Evolution and the second law of thermodynamics

Pentcho Valev RUMYM at BGEARN.ACAD.BG
Mon Mar 30 11:09:51 EST 1998


Ingvald Straume <ingvald at nordi.no>  wrote:>>>>>>>>>

2) "Evolution contradicts the second law of thermodynamics."

Please, somone, help me! Give me some good scientiffic arguments that
will prove to the contrary  these allegations . <<<<<<<<<<<<<<<<

I would reply to this question only as it has a "molecular" answer.
Unfortunately my argument is not against but rather in favour of the
allegation. The second law states that, under isothermal conditions, heat
cannot be converted into work by a system at equilibrium.
In biochemical terms, heat cannot be
converted into and stored as chemical energy, e.g. that of the
terminal-phosphate bonds of ATP. This is certainly not the case - the
chemiosmotic mechanism by which the transmembrane pH gradient produces ATP,
most probably operated first in equilibrium systems. Here is one such system:

                           pH  2

membrane-permeable-only-to-H+/////impermeable-membrane------ATPsynthase------

                           pH  7

A membrane (of some primordial vesicle) consists of two sectors - one
permeable to H+ only, and the other impermeable at all. It separates two
solutions at different pH. At equilibrium, H+ tends to diffuse down the
concentration gradient but is not allowed to go far from the membrane since
the counterion cannot pass and holds it close to the membrane. As a result,
a capacitor-like electric double-layer is formed at the permeable sector,
with the membrane sandwiched between the plates of the capacitor. This is
an almost classical physical picture - the transmembrane potential difference
is called Donnan potential.

What seems to be problematic is whether this potential difference is
preserved for points distant from the permeable sector - e.g. where the
ATP synthase is situated. If, at that place, there is no transmembrane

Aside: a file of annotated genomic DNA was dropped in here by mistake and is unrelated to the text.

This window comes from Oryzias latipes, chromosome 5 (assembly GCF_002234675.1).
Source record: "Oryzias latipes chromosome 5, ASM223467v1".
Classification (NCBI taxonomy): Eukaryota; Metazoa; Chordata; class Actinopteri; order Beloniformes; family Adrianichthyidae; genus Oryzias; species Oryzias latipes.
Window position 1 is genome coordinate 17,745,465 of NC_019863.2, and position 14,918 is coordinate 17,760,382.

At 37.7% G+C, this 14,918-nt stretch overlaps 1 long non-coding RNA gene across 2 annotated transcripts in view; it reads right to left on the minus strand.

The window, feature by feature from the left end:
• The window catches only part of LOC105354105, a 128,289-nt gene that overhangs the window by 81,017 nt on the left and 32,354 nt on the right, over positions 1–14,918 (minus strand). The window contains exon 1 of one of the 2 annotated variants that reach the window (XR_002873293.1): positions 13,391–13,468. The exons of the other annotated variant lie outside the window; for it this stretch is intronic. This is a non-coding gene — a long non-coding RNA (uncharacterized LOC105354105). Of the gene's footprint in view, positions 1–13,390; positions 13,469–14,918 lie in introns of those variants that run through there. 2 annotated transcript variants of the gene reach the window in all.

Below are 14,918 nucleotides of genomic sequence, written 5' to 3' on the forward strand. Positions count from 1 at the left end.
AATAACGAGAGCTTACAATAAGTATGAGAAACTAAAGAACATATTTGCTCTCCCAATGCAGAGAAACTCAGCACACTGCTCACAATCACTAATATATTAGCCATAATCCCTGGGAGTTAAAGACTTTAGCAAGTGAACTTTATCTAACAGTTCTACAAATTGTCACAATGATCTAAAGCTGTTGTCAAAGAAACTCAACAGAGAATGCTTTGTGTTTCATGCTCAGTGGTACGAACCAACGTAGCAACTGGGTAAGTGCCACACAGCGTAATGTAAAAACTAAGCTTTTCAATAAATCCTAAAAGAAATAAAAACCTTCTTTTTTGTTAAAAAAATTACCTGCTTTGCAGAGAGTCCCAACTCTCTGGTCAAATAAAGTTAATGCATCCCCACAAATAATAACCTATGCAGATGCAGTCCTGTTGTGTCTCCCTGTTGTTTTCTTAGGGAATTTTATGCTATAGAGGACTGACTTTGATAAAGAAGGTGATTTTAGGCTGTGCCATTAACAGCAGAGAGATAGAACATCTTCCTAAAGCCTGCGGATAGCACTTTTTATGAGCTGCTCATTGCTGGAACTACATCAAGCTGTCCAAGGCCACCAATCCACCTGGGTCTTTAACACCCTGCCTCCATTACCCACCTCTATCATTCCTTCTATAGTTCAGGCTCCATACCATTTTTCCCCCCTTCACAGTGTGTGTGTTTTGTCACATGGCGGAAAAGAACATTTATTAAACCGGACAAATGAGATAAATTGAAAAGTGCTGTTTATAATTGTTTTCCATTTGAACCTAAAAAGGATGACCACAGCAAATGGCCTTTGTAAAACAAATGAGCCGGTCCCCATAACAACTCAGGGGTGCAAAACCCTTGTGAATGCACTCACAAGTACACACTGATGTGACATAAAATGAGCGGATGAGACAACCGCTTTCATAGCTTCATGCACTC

potential difference, a sudden opening of ion channels there would allow a
portion of H+ to cross the membrane and, accordingly, some ATP could be
synthesized. As the working system is initially at equilibrium, this ATP
synthesis would be a violation of the second law.

However many scientists would claim that, even for points distant from
the permeable sector, the potential difference is preserved. If so, opening
of H+ channels of the ATPsynthase would cause no transmembrane H+ flux since
the concentration difference would be neutralised by the potential difference.
So the crucial problem is whether or not the potential difference is preserved
for points distant from the permeable sector. The answer is negative, but
the explanation is electrochemical and perhaps not very suitable for discussion
on this forum.

According to this model, primordial vesicles for which there was pH difference
with the surroundings were able to produce osmotic work and obtain chemical
energy by incidental openings of H+ channels at spots generally impermeable.
Of course, the yield was too low and the whole cycle too slow, so further
improvement consisted in capturing and using external energy to accelerate a
segment of the cycle - e.g. transport of H+ out of the vesicle. The point
is that external energy can only be superimposed on some preexisting
mechanisms - otherwise it could only be destructive.

Pentcho Valev




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